ODACcess: N.C. Home Cookin’ (Emory and Henry @ Guilford)

GREENSBORO, N.C. – Unlike the archetypal sporting road trip, the 30 ballpark whirlwind tour, our project has a slightly smaller geographic scale. As such, the trek down from our Charlottesville homebase to Guilford (the sole ODAC school not within the namesake Old Dominion) was something of an event: carefully planned to fall during a lull in our academic schedules, and treated as more of an adventure than some of our other trips. For us this meant sampling the local cuisine in the form of a randomly-chosen barbecue joint; we ended up at Country Barbecue, about four miles south of the Guilford campus. Of course, in the land of barbecue, it’s hard to go wrong, and our meals were expectedly delicious. (We would later learn about Greensboro’s marquee BBQ establishment–Stamey’s Barbecue–from Guilford’s Sports Information Director, Dave Walters, who described it as “a legend.” Expect us next time, Stamey’s.) But the food is just one of the reasons to consider a return to Guilford. More importantly, Coach Tom Palombo has put together an exciting basketball team with the chance to compete in the ODAC for years to come.

Like many of its fellow ODAC members, Guilford has a strong basketball history, but unlike the others, not in the NCAA. The Quakers’ NAIA pedigree is notable for its famous names (does World B. Free ring a bell?) and winning ways, including a 1973 National Championship (a team which included future pros Free, M.L. Carr and Greg Jackson).

World B. Free, Guilford Quaker, future NBA star

GC’s foray into the NCAA didn’t start as successfully when it made the transition in 1991. But in the last 11 years, since luring Palombo away from Defiance College, the Quakers have won two ODAC titles and made two Final Four appearances up the road in Salem. This year seems to be more of the same from Guilford, who have taken advantage of the missteps of their more heralded brethren to take first place in the ODAC early in the conference schedule. If they continue to play like they did against Emory and Henry, they’ll have a great chance at a third.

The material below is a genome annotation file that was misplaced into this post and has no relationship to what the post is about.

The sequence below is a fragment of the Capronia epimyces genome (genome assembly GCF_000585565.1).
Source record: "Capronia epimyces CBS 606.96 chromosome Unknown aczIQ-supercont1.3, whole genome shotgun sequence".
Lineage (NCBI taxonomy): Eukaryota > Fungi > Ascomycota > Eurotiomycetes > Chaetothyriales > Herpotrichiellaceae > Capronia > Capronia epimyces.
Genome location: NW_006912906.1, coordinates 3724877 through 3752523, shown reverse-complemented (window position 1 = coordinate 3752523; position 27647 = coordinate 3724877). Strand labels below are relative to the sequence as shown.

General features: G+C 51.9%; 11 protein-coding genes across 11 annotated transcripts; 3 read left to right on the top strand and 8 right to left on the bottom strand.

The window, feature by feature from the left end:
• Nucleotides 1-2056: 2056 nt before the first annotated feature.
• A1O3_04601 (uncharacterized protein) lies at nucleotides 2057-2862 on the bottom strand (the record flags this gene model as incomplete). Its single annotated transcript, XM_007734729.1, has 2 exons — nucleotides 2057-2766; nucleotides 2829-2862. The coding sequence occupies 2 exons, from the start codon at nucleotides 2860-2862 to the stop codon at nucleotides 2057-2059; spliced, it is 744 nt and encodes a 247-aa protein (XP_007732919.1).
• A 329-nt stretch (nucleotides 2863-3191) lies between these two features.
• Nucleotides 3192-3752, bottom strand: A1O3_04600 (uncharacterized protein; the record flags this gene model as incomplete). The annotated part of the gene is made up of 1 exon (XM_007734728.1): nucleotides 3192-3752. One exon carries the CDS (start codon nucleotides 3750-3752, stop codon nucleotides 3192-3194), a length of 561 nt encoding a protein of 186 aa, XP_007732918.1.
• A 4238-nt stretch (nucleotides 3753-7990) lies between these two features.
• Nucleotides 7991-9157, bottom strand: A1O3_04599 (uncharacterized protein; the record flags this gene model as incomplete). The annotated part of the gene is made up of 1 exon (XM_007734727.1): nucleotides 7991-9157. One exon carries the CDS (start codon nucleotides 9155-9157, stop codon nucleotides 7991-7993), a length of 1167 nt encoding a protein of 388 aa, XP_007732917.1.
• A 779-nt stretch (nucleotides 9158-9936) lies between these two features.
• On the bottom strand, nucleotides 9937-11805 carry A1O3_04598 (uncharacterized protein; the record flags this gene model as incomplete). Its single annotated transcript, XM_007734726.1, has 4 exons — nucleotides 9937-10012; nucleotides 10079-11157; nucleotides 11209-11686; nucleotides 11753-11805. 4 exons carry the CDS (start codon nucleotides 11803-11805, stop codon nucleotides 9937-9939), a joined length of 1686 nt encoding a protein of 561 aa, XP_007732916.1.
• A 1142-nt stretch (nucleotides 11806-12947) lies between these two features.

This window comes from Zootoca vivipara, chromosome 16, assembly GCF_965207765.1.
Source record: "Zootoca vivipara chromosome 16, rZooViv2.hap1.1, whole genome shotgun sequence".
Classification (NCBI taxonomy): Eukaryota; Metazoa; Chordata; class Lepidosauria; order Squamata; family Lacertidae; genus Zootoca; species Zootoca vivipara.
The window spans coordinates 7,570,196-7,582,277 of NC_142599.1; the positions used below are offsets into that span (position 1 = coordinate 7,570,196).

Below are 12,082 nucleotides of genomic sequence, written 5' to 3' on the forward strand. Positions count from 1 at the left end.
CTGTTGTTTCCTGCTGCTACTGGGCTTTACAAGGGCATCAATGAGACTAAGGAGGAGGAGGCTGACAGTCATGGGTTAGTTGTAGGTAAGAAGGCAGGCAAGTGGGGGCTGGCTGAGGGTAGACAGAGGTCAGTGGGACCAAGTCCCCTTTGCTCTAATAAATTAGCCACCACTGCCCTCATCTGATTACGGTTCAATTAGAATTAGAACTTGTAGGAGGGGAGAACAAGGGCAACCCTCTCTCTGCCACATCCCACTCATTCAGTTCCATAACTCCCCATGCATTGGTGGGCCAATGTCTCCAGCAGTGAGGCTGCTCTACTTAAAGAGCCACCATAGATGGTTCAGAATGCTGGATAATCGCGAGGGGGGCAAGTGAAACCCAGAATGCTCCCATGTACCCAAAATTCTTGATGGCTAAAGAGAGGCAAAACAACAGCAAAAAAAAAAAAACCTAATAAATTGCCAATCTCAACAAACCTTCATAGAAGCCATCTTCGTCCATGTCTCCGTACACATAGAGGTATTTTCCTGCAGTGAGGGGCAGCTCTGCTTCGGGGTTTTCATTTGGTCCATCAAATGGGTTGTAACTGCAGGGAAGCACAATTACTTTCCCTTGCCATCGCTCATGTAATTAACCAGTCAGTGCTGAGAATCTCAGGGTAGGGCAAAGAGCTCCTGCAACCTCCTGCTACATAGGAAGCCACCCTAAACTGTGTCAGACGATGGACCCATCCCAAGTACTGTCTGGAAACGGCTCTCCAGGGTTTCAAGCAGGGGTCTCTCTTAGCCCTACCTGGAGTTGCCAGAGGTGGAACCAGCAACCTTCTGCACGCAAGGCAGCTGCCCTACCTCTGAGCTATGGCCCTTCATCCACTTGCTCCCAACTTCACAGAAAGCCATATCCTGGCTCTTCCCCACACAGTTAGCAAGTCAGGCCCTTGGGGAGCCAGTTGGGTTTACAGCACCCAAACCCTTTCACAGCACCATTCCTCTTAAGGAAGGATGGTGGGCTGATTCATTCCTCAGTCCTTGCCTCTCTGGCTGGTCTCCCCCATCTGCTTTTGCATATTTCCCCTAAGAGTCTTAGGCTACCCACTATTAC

The Quakers got out to an early lead in front of a small, but boisterous crowd. Highlighted by two treys from Matt McCarthy, Guilford set the tone for the rest of the game. McCarthy also created an easy layup with an alert interception. The E&H offense seemed befuddled and lackadaisical, letting easy passes through their legs and allowing rebounds to bounce around wildly until they found their way into Quaker hands. Their outside looks, although mostly left undefended, failed to fall during this early run, allowing to Quakers to jump out to a 12-2 lead they would never surrender.

Yet, it seemed shortly that the Wasps would keep this competitive. The open looks from three they found started to fall, and guards Drew Henry and Ryan Gravely converted three of them in as many possessions. They failed to produce stops on the other end, but still managed to narrow the margin to 6.

But the hot streak was not to last; the Wasps went cold and got colder as the half drew on. They attempted 11 more threes in the 13 minutes before halftime, and made exactly none of them. It began to appear as though Coach Palombo’s game plan was to force the Wasps to take long shots, knowing that their best deep-ballers, Malcolm Green and Stephen Brown, shot only 30% from range. If that was the game plan it was effective: buoyed by excellent shooting from deep, the Quakers extended their lead to 43-22 by the half.

At this point, having caught wind of our @ODACcess livetweets, Guilford invited us to join the ranks of the press at the scorers’ table, right by the home bench. While we’d like to say we gleaned some insights from Coach Palombo due to our physical proximity and keen hearing, I’m afraid that would be a lie. What we did get was a spectacular view of the action and the environs of Alumni Gym. We also had a chance to hear Coach Palombo’s passionate encouragement to his squad, in a game that was already out of hand, to continue to hustle.

A view from the scorers' table

And hustle they did. The starters got to take much of the half off, although not before matching a season-best 11 three-pointers in the game. That provided opportunities for players on the back of the bench. Among the standouts was freshman Michael Byrd, who in his nine second-half minutes grabbed five points, showing a lot of energy in the process and making his pitch to be a big component of future Quaker teams. We like his chances.

The absence of the Guilford starters gave the Wasps an opportunity to claw a little closer. One of the bright spots for Coach Willson and the respectable fan contingent had to have been Drew Henry’s dunk late in the half. But the final stats make clear that they’ll have to work on their shooting if they want to grab their first conference win: a 31.9% field goal percentage won’t cut it in this competitive league. Guilford coasted through the second half to an 81-59 victory.

It’s a shame that Guilford is such a journey. They’re an exciting team that we’d love to see again.

Final: Guilford Quakers 81 (11-3, 5-0 ODAC), Emory and Henry Wasps 59 (2-12, 0-5)
Player of the Game: Matt McCarthy (Guilford, 20 points, 3 steals and 5 rebounds)
Mileage Tracker: 1226 miles
Next Stop: Lynchburg at Washington and Lee, January 18